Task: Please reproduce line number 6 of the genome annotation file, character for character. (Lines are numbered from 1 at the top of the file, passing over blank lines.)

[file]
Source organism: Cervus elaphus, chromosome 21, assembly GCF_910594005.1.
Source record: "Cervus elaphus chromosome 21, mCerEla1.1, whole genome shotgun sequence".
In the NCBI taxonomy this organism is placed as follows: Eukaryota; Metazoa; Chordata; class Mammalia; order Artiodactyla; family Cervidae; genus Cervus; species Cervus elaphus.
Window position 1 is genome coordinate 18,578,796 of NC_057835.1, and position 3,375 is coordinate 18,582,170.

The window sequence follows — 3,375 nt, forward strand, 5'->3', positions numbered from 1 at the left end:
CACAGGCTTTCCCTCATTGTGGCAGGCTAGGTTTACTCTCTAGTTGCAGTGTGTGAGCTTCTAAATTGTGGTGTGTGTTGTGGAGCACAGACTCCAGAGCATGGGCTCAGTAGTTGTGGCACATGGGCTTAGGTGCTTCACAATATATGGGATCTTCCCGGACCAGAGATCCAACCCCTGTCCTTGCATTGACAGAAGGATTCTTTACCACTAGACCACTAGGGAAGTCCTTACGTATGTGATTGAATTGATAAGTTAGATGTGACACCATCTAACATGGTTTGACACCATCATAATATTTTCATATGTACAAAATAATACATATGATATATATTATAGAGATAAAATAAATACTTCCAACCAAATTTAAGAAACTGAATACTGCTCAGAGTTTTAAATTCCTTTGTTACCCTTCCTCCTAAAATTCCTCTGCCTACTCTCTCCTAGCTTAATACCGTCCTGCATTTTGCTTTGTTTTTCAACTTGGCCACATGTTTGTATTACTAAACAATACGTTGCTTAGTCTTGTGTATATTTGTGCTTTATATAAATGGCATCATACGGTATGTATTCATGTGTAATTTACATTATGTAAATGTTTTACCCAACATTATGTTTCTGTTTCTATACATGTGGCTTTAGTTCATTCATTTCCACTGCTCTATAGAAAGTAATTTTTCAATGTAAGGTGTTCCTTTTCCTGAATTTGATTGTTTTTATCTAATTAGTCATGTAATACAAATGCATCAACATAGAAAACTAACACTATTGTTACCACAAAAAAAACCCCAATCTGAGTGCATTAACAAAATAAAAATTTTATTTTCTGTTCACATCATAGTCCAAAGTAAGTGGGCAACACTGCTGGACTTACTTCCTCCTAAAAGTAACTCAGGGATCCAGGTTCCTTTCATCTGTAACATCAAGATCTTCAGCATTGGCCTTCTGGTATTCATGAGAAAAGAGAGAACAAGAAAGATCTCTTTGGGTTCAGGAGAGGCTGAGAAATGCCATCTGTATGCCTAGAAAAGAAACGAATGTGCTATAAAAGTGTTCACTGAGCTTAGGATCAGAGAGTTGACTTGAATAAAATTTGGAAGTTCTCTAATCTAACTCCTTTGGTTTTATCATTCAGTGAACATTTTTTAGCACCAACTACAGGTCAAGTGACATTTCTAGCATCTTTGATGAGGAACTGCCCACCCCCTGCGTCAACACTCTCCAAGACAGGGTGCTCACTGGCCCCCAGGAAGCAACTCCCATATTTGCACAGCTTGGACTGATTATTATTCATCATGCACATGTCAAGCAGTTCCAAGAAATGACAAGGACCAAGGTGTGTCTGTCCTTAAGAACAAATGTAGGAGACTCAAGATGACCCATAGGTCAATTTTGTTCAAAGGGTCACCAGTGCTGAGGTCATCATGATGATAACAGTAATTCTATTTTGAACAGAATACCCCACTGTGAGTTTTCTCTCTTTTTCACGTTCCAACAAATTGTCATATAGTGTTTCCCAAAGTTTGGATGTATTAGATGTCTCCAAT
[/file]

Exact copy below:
CACAGGCTTTCCCTCATTGTGGCAGGCTAGGTTTACTCTCTAGTTGCAGTGTGTGAGCTTCTAAATTGTGGTGTGTGTTGTGGAGCACAGACTCCAGAGCATGGGCTCAGTAGTTGTGGCACATGGGCTTAGGTGCTTCACAATATATGGGATCTTCCCGGACCAGAGATCCAACCCCTGTCCTTGCATTGACAGAAGGATTCTTTACCACTAGACCACTAGGGAAGTCCTTACGTATGTGATTGAATTGATAAGTTAGATGTGACACCATCTAACATGGTTTGACACCATCATAATATTTTCATATGTACAAAATAATACATATGATATATATTATAGAGATAAAATAAATACTTCCAACCAAATTTAAGAAACTGAATACTGCTCAGAGTTTTAAATTCCTTTGTTACCCTTCCTCCTAAAATTCCTCTGCCTACTCTCTCCTAGCTTAATACCGTCCTGCATTTTGCTTTGTTTTTCAACTTGGCCACATGTTTGTATTACTAAACAATACGTTGCTTAGTCTTGTGTATATTTGTGCTTTATATAAATGGCATCATACGGTATGTATTCATGTGTAATTTACATTATGTAAATGTTTTACCCAACATTATGTTTCTGTTTCTATACATGTGGCTTTAGTTCATTCATTTCCACTGCTCTATAGAAAGTAATTTTTCAATGTAAGGTGTTCCTTTTCCTGAATTTGATTGTTTTTATCTAATTAGTCATGTAATACAAATGCATCAACATAGAAAACTAACACTATTGTTACCACAAAAAAAACCCCAATCTGAGTGCATTAACAAAATAAAAATTTTATTTTCTGTTCACATCATAGTCCAAAGTAAGTGGGCAACACTGCTGGACTTACTTCCTCCTAAAAGTAACTCAGGGATCCAGGTTCCTTTCATCTGTAACATCAAGATCTTCAGCATTGGCCTTCTGGTATTCATGAGAAAAGAGAGAACAAGAAAGATCTCTTTGGGTTCAGGAGAGGCTGAGAAATGCCATCTGTATGCCTAGAAAAGAAACGAATGTGCTATAAAAGTGTTCACTGAGCTTAGGATCAGAGAGTTGACTTGAATAAAATTTGGAAGTTCTCTAATCTAACTCCTTTGGTTTTATCATTCAGTGAACATTTTTTAGCACCAACTACAGGTCAAGTGACATTTCTAGCATCTTTGATGAGGAACTGCCCACCCCCTGCGTCAACACTCTCCAAGACAGGGTGCTCACTGGCCCCCAGGAAGCAACTCCCATATTTGCACAGCTTGGACTGATTATTATTCATCATGCACATGTCAAGCAGTTCCAAGAAATGACAAGGACCAAGGTGTGTCTGTCCTTAAGAACAAATGTAGGAGACTCAAGATGACCCATAGGTCAATTTTGTTCAAAGGGTCACCAGTGCTGAGGTCATCATGATGATAACAGTAATTCTATTTTGAACAGAATACCCCACTGTGAGTTTTCTCTCTTTTTCACGTTCCAACAAATTGTCATATAGTGTTTCCCAAAGTTTGGATGTATTAGATGTCTCCAAT